Last Thursday at the MCWFC game against Notts County Ladies the Women’s Sport and Fitness Foundation announced its partnership with the Manchester club, entitled Changing the Game for Girls: In Action. MCWFC will use the WSFF’s thirty years’ experience to work more effectively with females to provide a lasting impact on sport. As a female looking to work in sport in the very near future, for me this is a very important collaboration, so I went along to the match to help raise awareness and chat to matchgoers about the partnership.
Most of the girls I spoke to were excited at the prospect of being professional footballers in the future; they looked blankly at me when I said that in my day that just wasn’t an option. They probably thought I was a million years old but it’s true! You would have been laughed out of school for saying that you wanted to work in football, or cricket, or in any sport that wasn’t ballet or equestrianism.
The shift is thanks in part to organisations like the WSFF who are educating and empowering women and girls, enabling them to get involved in sport. So far the coverage of the Commonwealth Games has also been strengthening the position of females in sport; I knew it was on but it was still a pleasant surprise to see the netball on the BBC yesterday (like, they actually covered a full match and not just highlights!), and so far women have won the majority of England’s medals. I’m most excited to watch Zoe Smith and the incredible 15-year-old Rebekah Tiler compete in the weightlifting, traditionally seen as a masculine event but now dominated by female personalities.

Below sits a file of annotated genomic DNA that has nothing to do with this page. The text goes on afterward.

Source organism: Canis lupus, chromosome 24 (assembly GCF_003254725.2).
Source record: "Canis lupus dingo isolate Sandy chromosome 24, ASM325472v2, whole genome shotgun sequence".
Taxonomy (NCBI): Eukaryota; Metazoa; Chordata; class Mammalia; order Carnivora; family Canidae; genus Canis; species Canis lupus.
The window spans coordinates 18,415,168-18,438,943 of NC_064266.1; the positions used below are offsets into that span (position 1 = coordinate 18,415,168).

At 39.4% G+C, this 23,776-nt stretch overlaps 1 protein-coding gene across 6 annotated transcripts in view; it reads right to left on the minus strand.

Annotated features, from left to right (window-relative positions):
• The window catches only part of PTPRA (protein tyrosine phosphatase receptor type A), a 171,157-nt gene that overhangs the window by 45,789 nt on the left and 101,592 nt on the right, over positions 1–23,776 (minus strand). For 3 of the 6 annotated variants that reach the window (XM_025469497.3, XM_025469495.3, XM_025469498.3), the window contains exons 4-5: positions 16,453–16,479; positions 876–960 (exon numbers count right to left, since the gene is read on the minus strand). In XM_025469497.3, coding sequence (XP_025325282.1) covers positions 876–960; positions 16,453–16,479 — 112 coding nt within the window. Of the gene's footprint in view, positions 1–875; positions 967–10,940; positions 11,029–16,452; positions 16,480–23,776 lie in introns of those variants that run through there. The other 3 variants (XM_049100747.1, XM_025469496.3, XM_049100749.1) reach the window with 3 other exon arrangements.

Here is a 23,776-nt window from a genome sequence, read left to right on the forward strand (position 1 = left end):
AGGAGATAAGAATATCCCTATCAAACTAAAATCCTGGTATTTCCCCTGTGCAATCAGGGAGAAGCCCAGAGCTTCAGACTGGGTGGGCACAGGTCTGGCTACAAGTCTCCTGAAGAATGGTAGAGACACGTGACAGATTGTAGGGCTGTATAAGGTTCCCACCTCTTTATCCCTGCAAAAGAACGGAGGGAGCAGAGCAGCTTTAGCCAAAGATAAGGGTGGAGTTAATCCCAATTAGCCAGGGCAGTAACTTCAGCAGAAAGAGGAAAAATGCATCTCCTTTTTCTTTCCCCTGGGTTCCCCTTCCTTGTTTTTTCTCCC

Chris and I made a pledge, as you can see above – his idea! – so from now on I pledge never to be worried about going into the weights room. Your choice of sport should not be affected by gender stereotypes, whether that be water polo or weightlifting; the same goes for your choice of career.
And if you still say that football isn’t for girls, I challenge you to take on City Women’s. They’ll certainly teach you a thing or two about kicking a ball.